International Monetary Fund. Office of Budget and Planning
On April 27, 2020, the Executive Board of the International Monetary Fund (IMF) approved the IMF’s administrative and capital budgets for financial year (FY) 2021, beginning May 1, 2020, and took note of indicative budgets for FY 2022–23.
This paper focuses on The Federal Democratic Republic of Ethiopia’s Requests for Purchasing Under the Rapid Financing Instrument (RFI), Debt Relief Under the Catastrophe Containment and Relief Trust, Rephasing of Access Under the Three-Year Arrangements Under the Extended Credit Facility and the Extended Fund Facility, and Reduction of Access Under the Extended Fund Facility Arrangement. Ethiopia is facing a pronounced economic slowdown and an urgent balance of payments need owing to the coronavirus disease 2019 (COVID-19) pandemic. The authorities have taken strong actions to contain the health impact by implementing a mandatory 14-day quarantine for travelers entering the country, improving testing and containment capacity, strengthening epidemic response coordination and adopting a state of emergency to limit movement and gatherings and facilitate social distancing. Ethiopia showed good progress under the extended arrangements with the IMF, which aim to address external vulnerabilities and transition to a private sector-led growth model. The authorities remain committed to the reform program. The IMF staff supports the authorities’ plan to accommodate COVID-related fiscal measures, and to resume the fiscal adjustment when the crisis subsides. In order to contain the upward pressure on public debt, the authorities should consider further tightening the spending envelope for state-owned enterprises not directly engaged in the COVID-19 emergency response.
This paper presents 2019 Article IV Consultation with the Republic of Ethiopia and its Requests for Three-Year Arrangement Under the Extended Credit Facility and an Arrangement Under the Extended Fund Facility. Ethiopia has enjoyed strong growth for over a decade, which has reduced poverty and raised living standards. However, the public investment-driven growth model has reached its limits. The authorities have announced a Homegrown Economic Reform Plan, consisting of a mix of macroeconomic, structural and sectoral policies, to address vulnerabilities and tackle structural bottlenecks inhibiting private sector activity. Over the medium term, macroeconomic and structural reforms announced by the authorities are expected to lead to a reduction in public debt, lower external vulnerabilities, and stronger growth, investment and exports. The risks to the outlook are tilted to the downside. Domestic opposition to reforms ahead of the upcoming elections could increase investor uncertainty and weigh on investment and growth. External risks stem from rising protectionism and weaker than expected global growth as well as climate-related shocks.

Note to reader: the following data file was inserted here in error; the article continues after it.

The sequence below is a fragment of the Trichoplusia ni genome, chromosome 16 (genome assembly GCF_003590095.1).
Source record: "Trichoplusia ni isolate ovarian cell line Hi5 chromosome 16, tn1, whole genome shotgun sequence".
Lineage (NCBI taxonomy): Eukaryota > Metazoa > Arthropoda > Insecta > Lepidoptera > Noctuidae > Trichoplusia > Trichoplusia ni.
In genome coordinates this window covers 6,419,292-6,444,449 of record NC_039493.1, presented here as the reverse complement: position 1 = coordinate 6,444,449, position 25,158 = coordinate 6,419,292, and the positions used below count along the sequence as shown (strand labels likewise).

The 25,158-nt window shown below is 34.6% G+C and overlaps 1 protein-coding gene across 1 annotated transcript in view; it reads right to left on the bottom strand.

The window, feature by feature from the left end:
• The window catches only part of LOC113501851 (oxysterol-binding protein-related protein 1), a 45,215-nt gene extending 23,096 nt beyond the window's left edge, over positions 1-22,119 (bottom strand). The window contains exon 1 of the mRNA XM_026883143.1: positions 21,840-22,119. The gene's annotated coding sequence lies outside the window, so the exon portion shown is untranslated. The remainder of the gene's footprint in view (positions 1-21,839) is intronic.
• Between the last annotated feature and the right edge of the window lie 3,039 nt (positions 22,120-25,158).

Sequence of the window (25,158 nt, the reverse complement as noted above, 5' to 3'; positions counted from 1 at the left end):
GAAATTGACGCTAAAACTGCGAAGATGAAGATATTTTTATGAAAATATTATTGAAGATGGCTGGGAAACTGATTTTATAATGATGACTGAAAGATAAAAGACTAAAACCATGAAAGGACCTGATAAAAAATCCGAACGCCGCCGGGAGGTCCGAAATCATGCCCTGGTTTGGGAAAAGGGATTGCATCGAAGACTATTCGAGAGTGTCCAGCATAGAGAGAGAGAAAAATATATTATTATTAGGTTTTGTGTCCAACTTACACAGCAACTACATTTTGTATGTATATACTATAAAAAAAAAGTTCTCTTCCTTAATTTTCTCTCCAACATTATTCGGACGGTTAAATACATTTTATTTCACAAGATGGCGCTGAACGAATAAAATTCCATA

International Monetary Fund. Middle East and Central Asia Dept.
This 2019 Article IV Consultation with Djibouti discusses that large-scale infrastructure investments and a rapid expansion of trade and logistics activities have fueled strong growth in recent years. The government has in recent years implemented large-scale investments to develop transport and logistics infrastructures. Combined with business climate reforms, this development strategy has fueled strong growth and positioned Djibouti well to become a regional trade and logistics hub. The IMF staff’s baseline projections assume a significant reduction in debt financed public investment. Growth is nonetheless projected to remain strong, driven by the rapid expansion in Ethiopia’s trade and a pickup in private investment. Fostering higher and inclusive growth and bolstering the external position require addressing impediments to private sector investment and improving external competitiveness. Critical reforms include further enhancing the business environment, promoting competition, and improving the governance and efficiency of public enterprises to lower factor costs, particularly in the telecommunications and electricity sectors.
Antonio Fatás, Mr. Atish R. Ghosh, Ugo Panizza, and Mr. Andrea F Presbitero
Governments issue debt for good and bad reasons. While the good reasons—intertemporal tax-smoothing, fiscal stimulus, and asset management—can explain some of the increases in public debt in recent years, they cannot account for all of the observed changes. Bad reasons for borrowing are driven by political failures associated with intergenerational transfers, strategic manipulation, and common pool problems. These political failures are a major cause of overborrowing though budgetary institutions and fiscal rules can play a role in mitigating governments’ tendencies to overborrow. While it is difficult to establish a clear causal link from high public debt to low output growth, it is likely that some countries pay a price—in terms of lower growth and greater output volatility—for excessive debt accumulation.